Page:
Mayburgh Henge
Neolithic / Bronze Age Henge
Eamont Bridge, South of Penrith, Cumbria OS Map Ref NY51922843
OS Maps - Landranger 90 (Penrith & Keswick), Explorer OL5 (The English Lakes: NE Area)

Mayburgh Henge - Standing Stone and Entrance
Mayburgh Henge - looking out eastwards through the entrance.
Mayburgh (also sometimes known as 'Mayborough') is a huge circular henge dating from the late Neolithic that has managed to survive being bulldozed by the construction of the M6 motorway that passes noisily by 50 metres to the southwest.

The monument consists of a bank with an external diameter of about 150 metres that was constructed with over five million cobblestones brought from the nearby River Eamont. It varies in height from nearly 4 metres to over 7 metres on the southern side and has a thickness of between 33 and 45 metres although in places it has been scarred by the removal of stones for local building material.

Unusually for a henge Mayburgh has no internal or external ditch, however there were originally four large standing stones at the centre of the structure although only a single beautifully blade shaped stone now remains (photograph above). There were also four stones standing within the single 7 metre wide entrance to the east - these too are now gone.

Through this entrance the nearby henge of King Arthur's Round Table can clearly be seen about 400 metres away to the east while a little further southeast is the almost destroyed Little Round Table henge. All three monuments stand on the same triangle of land between the confluence of the River Lowther and River Eamont and we can be certain that the three henges were connected in some way in what must have been an important ritual area for the local and perhaps wider population. What we don't know however is the order of construction of the monuments or even why their building was undertaken. While King Arthur's Round Table has an intimate feel Mayburgh gives the impression of being a vast amphitheater where perhaps hundreds or thousands of onlookers may have stood on the banks and watched ceremonies that concerned the passing of the seasons or the succession of new tribal leaders being enacted within.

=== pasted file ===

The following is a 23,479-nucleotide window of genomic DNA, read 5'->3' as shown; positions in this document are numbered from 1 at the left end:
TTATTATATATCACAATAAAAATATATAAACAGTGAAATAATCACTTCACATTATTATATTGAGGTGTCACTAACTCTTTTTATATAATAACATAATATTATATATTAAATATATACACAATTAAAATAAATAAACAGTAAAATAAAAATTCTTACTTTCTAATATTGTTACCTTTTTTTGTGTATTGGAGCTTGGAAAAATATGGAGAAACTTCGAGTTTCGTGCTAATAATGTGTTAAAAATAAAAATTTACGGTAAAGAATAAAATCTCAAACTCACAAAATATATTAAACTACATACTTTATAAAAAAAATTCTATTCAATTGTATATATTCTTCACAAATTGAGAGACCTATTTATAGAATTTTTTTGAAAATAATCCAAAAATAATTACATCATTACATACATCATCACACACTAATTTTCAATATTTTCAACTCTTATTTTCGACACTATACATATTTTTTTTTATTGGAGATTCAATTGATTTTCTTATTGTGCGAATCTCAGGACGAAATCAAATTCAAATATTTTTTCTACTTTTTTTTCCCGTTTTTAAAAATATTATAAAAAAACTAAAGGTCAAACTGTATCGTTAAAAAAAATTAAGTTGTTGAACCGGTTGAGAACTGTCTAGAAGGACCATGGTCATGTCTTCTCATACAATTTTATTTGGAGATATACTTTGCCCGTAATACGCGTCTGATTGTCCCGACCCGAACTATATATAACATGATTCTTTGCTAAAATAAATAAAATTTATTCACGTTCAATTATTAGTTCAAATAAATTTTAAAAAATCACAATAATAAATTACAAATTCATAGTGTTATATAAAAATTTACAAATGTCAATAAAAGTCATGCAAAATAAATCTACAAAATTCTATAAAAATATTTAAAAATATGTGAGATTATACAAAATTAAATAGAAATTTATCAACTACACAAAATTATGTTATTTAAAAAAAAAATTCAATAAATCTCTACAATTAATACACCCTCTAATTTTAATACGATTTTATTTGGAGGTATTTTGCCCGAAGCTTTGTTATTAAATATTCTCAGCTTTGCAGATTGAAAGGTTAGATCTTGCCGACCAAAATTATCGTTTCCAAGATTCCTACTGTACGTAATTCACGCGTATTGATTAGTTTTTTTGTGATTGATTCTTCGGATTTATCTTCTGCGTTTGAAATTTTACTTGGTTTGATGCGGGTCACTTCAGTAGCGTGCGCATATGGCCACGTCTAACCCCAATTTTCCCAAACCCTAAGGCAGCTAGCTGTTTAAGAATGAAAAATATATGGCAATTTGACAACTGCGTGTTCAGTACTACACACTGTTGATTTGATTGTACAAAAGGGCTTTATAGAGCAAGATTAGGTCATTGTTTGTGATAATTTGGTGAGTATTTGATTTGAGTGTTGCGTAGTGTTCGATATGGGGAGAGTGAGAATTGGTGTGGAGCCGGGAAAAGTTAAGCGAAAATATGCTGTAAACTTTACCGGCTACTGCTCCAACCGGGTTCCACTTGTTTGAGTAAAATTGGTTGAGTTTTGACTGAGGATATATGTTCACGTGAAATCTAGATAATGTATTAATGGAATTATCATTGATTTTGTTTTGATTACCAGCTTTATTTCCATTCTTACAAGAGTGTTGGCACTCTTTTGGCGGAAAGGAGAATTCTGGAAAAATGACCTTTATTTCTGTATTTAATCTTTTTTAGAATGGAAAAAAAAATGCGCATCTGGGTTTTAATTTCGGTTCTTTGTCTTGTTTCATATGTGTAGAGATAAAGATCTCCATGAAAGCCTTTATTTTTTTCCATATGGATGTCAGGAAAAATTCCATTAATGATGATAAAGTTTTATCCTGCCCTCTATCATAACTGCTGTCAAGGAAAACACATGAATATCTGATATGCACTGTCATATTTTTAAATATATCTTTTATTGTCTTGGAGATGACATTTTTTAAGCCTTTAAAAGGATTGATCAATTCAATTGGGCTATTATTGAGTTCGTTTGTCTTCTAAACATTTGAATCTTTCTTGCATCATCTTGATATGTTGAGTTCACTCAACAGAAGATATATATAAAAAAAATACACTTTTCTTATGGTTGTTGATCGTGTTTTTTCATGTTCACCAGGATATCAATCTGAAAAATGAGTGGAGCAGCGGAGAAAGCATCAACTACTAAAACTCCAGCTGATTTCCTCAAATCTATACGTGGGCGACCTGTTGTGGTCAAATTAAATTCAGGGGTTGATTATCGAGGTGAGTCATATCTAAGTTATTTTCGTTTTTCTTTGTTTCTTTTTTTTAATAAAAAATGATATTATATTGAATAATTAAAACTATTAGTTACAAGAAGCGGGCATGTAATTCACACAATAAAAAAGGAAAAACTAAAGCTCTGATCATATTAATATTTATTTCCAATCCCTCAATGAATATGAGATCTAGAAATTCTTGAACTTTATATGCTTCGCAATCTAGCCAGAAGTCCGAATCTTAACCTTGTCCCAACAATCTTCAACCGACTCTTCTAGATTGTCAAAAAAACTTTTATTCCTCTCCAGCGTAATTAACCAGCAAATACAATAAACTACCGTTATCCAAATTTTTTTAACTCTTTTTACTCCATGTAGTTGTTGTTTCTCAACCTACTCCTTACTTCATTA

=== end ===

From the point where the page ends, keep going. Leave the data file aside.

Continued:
Mayburgh Henge - External view of the bank
External view of the bank of Mayburgh Henge - looking northwest
Plan of Mayburgh Henge by C. W. Dymond dated 1889Plan of Mayburgh Henge by C. W. Dymond dated 1889.
Satellite view showing the relationship between Mayburgh Henge and King Arthur's Round Table HengeSatellite view showing the relationship between Mayburgh Henge and King Arthur's Round Table Henge, their centres are separated by about 400 metres. The course of River Lowther can be seen between the row of trees at the right hand side of the image.

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